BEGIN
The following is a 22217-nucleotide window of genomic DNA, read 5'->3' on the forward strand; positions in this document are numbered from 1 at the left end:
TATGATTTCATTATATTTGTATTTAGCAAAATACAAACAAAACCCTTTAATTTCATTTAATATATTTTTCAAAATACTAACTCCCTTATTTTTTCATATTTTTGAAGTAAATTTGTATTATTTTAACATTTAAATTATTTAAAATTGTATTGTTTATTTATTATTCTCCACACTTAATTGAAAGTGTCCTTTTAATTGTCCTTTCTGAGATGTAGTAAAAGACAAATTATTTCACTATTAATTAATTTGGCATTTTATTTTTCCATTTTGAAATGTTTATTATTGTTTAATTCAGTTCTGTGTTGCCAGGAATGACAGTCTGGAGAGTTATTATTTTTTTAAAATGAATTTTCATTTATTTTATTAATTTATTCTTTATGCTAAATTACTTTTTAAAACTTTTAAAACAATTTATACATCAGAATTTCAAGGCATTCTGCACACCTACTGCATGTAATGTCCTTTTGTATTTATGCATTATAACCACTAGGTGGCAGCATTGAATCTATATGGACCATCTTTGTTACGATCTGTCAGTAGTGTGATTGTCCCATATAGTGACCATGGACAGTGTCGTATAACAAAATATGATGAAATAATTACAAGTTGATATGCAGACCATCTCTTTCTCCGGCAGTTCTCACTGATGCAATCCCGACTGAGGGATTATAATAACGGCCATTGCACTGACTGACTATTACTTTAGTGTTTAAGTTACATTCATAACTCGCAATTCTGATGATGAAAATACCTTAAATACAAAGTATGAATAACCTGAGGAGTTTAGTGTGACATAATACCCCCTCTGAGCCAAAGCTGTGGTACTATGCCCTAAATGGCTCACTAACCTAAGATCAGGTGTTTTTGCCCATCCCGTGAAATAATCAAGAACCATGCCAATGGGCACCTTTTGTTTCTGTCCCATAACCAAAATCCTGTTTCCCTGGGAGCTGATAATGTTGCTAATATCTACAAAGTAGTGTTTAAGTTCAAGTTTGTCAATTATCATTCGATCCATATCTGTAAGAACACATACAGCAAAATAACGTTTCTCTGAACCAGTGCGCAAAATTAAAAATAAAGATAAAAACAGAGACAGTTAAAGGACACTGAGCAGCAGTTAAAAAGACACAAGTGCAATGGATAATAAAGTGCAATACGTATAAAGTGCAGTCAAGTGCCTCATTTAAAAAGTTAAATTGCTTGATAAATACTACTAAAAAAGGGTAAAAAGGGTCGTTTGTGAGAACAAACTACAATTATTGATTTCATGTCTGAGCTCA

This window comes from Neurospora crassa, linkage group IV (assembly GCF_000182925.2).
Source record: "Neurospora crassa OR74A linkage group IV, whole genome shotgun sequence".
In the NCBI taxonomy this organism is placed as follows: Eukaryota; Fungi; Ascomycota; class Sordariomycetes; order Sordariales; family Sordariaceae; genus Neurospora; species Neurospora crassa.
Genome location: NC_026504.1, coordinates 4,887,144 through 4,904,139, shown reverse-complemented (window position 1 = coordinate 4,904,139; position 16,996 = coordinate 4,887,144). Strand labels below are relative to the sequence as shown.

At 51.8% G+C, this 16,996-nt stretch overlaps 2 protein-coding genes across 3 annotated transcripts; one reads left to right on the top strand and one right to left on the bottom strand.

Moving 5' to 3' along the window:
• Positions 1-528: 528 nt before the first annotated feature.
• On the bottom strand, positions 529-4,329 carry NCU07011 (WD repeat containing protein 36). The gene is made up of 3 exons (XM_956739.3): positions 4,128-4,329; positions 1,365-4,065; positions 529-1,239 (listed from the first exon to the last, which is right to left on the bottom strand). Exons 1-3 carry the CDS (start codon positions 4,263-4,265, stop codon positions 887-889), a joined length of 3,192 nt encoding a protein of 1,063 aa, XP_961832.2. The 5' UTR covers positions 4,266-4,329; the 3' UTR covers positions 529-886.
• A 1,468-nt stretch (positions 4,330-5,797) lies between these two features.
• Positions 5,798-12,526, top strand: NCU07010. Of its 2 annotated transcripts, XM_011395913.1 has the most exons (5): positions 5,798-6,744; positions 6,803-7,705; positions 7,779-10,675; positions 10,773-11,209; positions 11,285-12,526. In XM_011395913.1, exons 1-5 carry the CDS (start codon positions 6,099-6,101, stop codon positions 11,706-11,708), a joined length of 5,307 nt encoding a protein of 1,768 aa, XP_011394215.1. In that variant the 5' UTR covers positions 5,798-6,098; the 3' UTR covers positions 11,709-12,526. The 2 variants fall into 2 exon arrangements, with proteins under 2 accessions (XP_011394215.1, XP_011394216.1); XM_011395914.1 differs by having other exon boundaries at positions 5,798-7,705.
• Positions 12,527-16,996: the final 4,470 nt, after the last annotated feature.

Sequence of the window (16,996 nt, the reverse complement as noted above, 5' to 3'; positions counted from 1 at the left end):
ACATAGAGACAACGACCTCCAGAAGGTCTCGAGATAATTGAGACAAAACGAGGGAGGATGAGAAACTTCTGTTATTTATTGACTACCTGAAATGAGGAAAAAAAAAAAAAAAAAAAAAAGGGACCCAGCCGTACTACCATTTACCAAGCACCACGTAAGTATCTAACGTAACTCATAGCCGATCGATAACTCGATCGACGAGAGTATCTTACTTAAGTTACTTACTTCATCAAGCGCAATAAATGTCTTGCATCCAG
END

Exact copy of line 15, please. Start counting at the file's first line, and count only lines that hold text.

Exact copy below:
ACATAGAGACAACGACCTCCAGAAGGTCTCGAGATAATTGAGACAAAACGAGGGAGGATGAGAAACTTCTGTTATTTATTGACTACCTGAAATGAGGAAAAAAAAAAAAAAAAAAAAAAGGGACCCAGCCGTACTACCATTTACCAAGCACCACGTAAGTATCTAACGTAACTCATAGCCGATCGATAACTCGATCGACGAGAGTATCTTACTTAAGTTACTTACTTCATCAAGCGCAATAAATGTCTTGCATCCAG